Johannesburg’s Sizwe Hospital is surrounded by razor wire and sealed behind a barricaded gate. Armed guards patrol the grounds. Sizwe, like a few other South African hospitals, is dedicated solely to treating patients with highly contagious, drug-resistant strains of tuberculosis: MDR-TB and XDR-TB.

South African law states that anyone diagnosed with MDR or XDR must be hospitalized for at least six months, or until they’re deemed noninfectious. But hospitalization means patients are completely isolated from their families, their jobs, and their communities. A few patients have been in Sizwe for years, and many never respond to treatment; their only chance of leaving is in a coffin.

“Almost every time I go there, there’s a riot,” says UNC epidemiologist Annelies Van Rie. “Or there was a riot the week before, or there will be a riot the week after. The patients are very, very unhappy there.”

The staff are unhappy, too: about 20 percent of the nursing posts remain vacant. “Hardly anybody wants to work there,” Van Rie says. “And everybody’s scared of XDR, so the doctors kind of zoom in and out. Many patients complain that they’re hospitalized but only see a doctor once a week. It’s a very difficult situation.” Desperation sometimes drives patients to attack staff members or even take them hostage.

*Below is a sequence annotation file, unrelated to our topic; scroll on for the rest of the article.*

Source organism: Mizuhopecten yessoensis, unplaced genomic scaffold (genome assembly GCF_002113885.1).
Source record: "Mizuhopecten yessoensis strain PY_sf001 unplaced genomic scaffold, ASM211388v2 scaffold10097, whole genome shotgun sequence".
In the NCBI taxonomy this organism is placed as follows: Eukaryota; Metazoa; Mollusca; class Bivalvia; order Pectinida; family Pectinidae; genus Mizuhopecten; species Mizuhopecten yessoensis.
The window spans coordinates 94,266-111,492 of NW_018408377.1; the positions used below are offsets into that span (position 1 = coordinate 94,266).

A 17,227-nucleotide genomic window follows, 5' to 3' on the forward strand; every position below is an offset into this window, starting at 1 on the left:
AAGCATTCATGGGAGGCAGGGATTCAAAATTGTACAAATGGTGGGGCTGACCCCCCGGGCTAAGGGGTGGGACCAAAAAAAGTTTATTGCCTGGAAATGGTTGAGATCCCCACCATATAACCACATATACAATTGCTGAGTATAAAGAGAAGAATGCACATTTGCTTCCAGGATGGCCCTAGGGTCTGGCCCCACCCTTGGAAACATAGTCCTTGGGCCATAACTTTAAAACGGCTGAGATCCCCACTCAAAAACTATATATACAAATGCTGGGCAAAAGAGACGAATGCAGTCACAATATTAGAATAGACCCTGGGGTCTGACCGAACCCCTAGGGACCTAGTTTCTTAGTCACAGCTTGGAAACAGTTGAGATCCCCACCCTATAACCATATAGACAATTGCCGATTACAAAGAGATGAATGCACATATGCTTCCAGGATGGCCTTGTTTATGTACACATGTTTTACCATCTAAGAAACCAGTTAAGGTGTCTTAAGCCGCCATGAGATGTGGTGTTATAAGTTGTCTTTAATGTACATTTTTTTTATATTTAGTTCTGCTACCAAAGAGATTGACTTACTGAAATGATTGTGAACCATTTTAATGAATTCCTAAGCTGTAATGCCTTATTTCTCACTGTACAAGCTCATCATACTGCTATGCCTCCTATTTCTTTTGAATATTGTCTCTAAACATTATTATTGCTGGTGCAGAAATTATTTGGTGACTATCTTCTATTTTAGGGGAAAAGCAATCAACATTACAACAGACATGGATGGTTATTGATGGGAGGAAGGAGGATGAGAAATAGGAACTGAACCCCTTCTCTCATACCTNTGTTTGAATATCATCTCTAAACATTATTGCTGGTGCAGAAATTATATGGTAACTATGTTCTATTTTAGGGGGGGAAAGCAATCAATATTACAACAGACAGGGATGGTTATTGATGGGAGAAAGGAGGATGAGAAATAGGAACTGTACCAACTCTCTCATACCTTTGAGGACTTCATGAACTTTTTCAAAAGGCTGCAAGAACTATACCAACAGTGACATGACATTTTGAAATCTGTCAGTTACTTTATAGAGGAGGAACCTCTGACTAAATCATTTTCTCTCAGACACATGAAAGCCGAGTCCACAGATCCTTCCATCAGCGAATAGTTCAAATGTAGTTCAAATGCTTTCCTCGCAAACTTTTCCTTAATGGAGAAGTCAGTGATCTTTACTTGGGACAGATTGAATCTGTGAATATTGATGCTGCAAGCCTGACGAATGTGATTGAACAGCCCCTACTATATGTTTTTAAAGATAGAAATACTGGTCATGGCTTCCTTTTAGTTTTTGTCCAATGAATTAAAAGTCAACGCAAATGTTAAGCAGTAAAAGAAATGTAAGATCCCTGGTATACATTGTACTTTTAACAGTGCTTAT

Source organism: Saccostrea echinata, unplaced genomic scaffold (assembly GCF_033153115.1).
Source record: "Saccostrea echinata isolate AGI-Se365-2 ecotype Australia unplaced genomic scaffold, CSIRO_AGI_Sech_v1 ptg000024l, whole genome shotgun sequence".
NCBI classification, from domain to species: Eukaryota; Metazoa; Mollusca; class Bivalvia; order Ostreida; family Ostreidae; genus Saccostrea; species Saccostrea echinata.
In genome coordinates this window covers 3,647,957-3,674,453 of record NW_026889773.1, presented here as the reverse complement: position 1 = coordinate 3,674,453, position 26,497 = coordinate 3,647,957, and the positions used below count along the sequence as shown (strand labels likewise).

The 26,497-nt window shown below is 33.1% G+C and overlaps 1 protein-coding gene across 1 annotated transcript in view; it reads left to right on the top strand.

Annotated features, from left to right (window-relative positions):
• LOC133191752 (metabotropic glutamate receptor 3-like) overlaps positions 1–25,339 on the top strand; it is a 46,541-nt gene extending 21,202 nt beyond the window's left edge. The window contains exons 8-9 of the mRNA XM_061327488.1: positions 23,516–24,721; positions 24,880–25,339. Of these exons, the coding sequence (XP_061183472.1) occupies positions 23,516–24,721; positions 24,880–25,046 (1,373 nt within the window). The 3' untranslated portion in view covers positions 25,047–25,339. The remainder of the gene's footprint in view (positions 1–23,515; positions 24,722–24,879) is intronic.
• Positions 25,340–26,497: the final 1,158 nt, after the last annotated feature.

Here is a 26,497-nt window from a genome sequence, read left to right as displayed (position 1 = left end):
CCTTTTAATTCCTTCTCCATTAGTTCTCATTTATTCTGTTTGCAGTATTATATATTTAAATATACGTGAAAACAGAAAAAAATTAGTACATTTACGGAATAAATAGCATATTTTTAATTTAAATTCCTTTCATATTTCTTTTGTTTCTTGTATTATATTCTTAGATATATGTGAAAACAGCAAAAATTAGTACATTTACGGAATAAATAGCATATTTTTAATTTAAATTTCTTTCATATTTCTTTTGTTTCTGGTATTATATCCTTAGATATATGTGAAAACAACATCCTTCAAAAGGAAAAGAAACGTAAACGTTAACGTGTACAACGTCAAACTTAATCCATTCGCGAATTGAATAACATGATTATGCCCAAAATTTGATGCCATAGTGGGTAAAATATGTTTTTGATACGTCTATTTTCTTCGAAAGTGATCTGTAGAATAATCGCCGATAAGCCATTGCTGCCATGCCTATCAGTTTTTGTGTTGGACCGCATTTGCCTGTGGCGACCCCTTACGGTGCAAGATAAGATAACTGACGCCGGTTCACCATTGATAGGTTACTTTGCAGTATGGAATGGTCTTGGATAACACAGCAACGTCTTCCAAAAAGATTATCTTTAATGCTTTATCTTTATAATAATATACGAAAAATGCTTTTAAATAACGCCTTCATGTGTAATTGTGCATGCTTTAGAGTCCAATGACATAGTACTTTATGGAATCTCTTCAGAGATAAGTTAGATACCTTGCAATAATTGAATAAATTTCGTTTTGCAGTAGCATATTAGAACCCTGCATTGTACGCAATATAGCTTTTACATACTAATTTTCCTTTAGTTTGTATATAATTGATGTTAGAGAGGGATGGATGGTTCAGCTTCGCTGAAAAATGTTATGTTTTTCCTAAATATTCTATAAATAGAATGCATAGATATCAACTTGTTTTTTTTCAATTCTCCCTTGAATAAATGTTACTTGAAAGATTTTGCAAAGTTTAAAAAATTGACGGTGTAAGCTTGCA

Many patients don’t even understand why they’re being detained, Van Rie says. “They just know they’re being held in a place with a lot of sick people and others who wear masks and give them a wide berth.”

Most escapes happen during the holidays. The police don infection-control gear, hunt down the escapees, and drag them back. They usually find the patients in their own homes, begging to stay with their families.

Right now TB test results take at least two months to produce, and patients must have two negative tests before they’re deemed noninfectious. Van Rie is working with colleagues to find a way to shorten patients’ time at Sizwe. “But we need data for that,” she says. “I think if we can develop very rapid methods to diagnose when somebody’s no longer highly infectious, then patients will understand when you say, ‘You’re ill, you might get sick from those drugs and we’re going to monitor that, we’re going to help you learn to swallow all these pills, tell you what the side effects are…’ I think that’s much better than what they say now, which is, ‘Six months at a minimum and it might be two years.’ I mean, how would you feel?”

Annelies Van Rie collaborates with South African doctors Ian Sanne, Martin Grobush, and Liesl Page-Shipp at Sizwe Hospital.